So ok, I seem to have some basic good descriptions, so what can be missing?  Why would these characters seem so innocent and come across as childish, I asked myself and posed the question to my wife.

"Well, Adam doesn't have that muscular torso or that chiseled chin," my wife replied.  "Talia doesn't have a full woman's bosom nor a heart-shaped derriere. Plus Doandeir is said to look so round, it could be hard to tell the difference if he were a plump boy or a heavy set woman in the wrong light settings."

That's when I realized she was right.  You see, as I wrote this story for my children, I went out of my way to remove labels such as beautiful or ugly in the storyline, attractive vs unattractive.  I also made a conscience choice not to sexualize my characters.

Yes, Donadeir thought Talia was beautiful and wanted to marry her.  But he didn't think these things because he objectified her.  He did it because he believed that was what people do when they grow up, get married. He thought she was beautiful because she had been the only one that had ever made him feel loved and was the kindest to him among his peers as he grew up.

Adam doesn't look at Talia and sexually fantasize about her, nor she romanticize the idea of being with Adam.  So if I were to describe Talia admiring Adam's muscled abs, would that develop my characters?  Are we defined by our sexual attractions and is that how we define others?  Are these the labels that we must have placed on one another to make us capable of feeling that people we come across in daily life are real to us?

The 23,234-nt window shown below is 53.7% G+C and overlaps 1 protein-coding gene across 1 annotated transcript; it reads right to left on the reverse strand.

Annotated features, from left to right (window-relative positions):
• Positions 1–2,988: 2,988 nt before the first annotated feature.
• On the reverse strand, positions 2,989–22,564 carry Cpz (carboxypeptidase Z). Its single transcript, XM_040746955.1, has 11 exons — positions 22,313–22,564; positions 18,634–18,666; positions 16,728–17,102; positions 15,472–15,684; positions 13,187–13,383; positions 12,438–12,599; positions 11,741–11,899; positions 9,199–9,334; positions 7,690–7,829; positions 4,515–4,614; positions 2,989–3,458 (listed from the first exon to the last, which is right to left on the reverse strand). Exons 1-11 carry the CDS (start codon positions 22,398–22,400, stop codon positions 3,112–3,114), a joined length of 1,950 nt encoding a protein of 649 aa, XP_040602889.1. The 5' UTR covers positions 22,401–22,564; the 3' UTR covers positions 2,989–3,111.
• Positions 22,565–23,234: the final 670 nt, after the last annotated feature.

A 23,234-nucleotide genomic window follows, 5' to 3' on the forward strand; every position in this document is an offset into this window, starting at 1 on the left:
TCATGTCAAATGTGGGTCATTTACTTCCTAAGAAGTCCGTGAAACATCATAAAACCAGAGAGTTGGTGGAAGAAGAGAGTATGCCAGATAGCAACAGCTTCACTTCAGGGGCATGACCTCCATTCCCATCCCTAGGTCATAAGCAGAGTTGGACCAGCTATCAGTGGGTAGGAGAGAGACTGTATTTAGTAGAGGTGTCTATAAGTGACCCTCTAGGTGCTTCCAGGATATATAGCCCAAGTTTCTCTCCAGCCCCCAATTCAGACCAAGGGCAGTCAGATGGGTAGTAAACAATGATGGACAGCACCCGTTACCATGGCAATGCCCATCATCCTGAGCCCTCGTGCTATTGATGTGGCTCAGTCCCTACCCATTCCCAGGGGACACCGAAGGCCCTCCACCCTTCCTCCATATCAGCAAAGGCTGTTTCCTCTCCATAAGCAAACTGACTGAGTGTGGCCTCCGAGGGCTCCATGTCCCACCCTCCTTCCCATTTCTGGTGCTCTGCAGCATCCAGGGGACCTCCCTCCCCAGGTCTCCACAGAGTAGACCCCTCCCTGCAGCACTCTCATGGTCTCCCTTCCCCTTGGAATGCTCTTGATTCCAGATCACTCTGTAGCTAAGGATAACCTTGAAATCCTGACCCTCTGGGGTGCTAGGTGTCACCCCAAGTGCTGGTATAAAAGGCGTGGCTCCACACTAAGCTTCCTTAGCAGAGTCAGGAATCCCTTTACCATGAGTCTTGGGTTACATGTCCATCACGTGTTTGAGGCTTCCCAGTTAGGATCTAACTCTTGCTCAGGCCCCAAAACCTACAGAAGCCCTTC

It was my intention to develop these characters to be defined by the reader based on their thoughts and actions, not a sordid love triangle drama.  There is only one sexualized reference in the entire story and it had to do with the sleazy guard who initial believed he had cornered a vulnerable 14-year-old girl in order to have his way with her.  I was even criticised for having that in a "children's book".

But when you look at our society, where you have 8-year-olds with wireless devices going unmonitored online, by the time that they are 12 or 13, (the earliest ages I recommend for reading my story) young females are especially aware of the idea of what a pervert is.  If not, they should not be online anyway because there are too many predators roaming about.  My daughter who is now 13 loves Japanese anime and fully understands what a pervert is.  She also knows that it is ok to call out a pervert and tell them that they are in the wrong because she has seen fictional perverts shame and embarrass some of her favorite characters.

So I ask myself, if a character has to be labeled or sexualized by either a description or an interaction with another character in order to be considered fully developed, does that mean that the author had failed to convey a believable character or have we become so accustomed to sexuality in our society people don't seem to be real without it?